It was late afternoon. At that time of the day, Tafawa Balewa Square was not yet as busy as it would be later in the evening, when the labor force from Victoria Island, would arrive to queue for the buses that would take them over the bridges, to the mainland. Now there was a long queue of big, empty buses, with only a few passengers seated. The drivers waited impatiently for more people to arrive so that they could be on their way. Hawkers, selling cold drinks, fruits, boiled groundnuts, and other typical Lagos traffic snacks, sat impatiently on the curbs, disgruntled with the slow afternoon sales and eagerly awaiting the thirsty, hungry crowd that would soon arrive.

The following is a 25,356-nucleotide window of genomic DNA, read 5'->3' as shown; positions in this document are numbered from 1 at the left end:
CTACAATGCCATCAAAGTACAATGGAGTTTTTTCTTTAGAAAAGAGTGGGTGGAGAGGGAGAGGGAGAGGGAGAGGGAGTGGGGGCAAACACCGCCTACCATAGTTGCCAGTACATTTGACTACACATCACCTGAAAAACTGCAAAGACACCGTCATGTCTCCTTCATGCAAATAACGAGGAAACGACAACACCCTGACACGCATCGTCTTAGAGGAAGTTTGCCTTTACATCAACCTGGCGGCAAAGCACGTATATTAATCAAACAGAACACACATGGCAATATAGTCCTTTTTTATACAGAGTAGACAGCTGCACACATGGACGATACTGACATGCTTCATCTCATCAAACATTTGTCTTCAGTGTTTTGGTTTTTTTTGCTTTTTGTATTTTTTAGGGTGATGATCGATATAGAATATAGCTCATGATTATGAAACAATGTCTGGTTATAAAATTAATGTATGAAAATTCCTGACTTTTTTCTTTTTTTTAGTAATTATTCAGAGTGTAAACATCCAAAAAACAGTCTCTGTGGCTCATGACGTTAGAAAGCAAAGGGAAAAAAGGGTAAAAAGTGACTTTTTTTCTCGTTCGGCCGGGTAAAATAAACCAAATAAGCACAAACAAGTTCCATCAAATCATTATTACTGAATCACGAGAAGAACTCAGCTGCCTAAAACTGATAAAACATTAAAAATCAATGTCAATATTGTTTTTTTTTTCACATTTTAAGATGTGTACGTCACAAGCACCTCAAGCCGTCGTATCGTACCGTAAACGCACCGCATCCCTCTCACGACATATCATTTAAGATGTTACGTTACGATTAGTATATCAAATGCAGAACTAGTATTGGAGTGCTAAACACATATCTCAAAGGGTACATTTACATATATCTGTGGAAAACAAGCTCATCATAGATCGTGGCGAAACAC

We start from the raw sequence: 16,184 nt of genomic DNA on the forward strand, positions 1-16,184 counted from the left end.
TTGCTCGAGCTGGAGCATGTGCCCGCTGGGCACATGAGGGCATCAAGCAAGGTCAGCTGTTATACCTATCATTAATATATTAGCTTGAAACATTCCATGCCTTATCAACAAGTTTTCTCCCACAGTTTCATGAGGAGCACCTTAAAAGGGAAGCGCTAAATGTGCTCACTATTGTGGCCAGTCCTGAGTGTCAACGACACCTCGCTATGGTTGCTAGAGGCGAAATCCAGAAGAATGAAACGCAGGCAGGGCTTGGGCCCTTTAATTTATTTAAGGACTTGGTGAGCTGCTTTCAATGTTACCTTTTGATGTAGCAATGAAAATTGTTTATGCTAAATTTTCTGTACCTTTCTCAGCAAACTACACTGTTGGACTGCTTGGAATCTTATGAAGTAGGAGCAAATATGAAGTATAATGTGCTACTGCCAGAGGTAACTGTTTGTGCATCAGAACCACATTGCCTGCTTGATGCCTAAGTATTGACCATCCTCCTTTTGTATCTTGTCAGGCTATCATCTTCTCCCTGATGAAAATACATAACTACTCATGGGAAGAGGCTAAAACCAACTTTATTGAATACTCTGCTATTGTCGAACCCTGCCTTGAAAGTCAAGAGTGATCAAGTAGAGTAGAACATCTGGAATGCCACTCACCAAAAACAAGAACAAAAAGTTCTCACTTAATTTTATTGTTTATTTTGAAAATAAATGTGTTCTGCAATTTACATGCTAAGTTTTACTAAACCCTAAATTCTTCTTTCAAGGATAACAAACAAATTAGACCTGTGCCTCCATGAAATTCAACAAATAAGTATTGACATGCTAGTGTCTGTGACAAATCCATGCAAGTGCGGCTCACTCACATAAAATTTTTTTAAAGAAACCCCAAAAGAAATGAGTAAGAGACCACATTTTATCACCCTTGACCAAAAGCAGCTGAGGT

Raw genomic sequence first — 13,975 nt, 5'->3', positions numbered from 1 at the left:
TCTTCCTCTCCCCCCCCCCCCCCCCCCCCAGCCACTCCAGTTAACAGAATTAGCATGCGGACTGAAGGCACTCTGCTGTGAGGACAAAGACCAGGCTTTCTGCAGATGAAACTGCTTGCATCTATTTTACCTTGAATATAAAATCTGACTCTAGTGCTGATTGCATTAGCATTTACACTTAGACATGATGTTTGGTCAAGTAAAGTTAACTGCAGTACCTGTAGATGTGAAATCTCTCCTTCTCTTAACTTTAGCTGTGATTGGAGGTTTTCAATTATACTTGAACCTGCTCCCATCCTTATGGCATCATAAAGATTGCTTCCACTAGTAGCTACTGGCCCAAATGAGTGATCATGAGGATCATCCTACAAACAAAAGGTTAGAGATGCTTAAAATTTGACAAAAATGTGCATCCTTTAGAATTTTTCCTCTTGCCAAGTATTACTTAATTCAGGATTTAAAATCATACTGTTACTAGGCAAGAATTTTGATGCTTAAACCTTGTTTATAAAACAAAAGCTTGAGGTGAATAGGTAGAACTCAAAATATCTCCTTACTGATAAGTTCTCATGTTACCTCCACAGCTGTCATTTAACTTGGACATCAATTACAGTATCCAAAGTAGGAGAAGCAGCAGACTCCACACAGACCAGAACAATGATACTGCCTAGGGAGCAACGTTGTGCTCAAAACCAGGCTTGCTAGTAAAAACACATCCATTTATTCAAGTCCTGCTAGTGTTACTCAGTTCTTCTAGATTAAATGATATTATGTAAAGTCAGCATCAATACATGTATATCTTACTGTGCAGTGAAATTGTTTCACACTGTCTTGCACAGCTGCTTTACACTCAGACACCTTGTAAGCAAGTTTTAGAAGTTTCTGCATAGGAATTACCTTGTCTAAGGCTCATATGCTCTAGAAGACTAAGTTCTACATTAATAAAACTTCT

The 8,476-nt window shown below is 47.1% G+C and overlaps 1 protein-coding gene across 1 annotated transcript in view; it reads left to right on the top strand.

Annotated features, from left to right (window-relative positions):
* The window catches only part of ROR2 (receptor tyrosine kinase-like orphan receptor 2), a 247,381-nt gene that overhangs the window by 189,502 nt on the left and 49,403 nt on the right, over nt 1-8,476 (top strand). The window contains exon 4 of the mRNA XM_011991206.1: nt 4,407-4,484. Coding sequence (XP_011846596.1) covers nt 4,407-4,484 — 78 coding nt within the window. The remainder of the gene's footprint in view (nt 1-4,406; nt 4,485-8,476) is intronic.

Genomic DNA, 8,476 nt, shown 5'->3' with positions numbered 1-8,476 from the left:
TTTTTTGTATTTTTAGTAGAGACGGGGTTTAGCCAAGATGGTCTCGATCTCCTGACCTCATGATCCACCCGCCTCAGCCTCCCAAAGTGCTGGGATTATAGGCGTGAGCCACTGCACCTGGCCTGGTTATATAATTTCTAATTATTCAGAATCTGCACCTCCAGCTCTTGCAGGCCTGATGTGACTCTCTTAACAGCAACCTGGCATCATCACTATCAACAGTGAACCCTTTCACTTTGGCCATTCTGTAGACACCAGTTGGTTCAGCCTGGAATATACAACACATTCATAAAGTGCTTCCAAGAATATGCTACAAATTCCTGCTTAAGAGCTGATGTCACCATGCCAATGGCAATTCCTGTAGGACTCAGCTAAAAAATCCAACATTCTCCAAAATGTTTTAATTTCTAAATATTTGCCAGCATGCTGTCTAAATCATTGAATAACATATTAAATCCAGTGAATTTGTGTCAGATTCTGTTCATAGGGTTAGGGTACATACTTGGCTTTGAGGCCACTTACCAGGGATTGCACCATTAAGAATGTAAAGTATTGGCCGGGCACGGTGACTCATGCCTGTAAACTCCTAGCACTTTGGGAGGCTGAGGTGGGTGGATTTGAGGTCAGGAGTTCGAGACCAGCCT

On the other side of the road, in front of the old tennis club, Ada Arinze watched as two children in school uniforms walked along the sidewalk, holding hands. The bigger child, a girl about eight years old, wore a red pinafore, a pink check shirt, black rubber shoes, and a pair of white socks that reached up to her knees. The boy, much smaller, wore the same except that instead of the pinafore he was wearing red shorts.
Ada was already reaching for the camera hanging down from her neck. The movement, almost involuntary, happened whenever she sensed a good picture. Her slim, caramel skinned, medium height figure was casually dressed in blue jeans, black sneakers and a purple T-shirt, her thick cloud of tightly curled, springy hair, narrowly prevented from becoming a sky-high afro, by a wide purple headband. Continue reading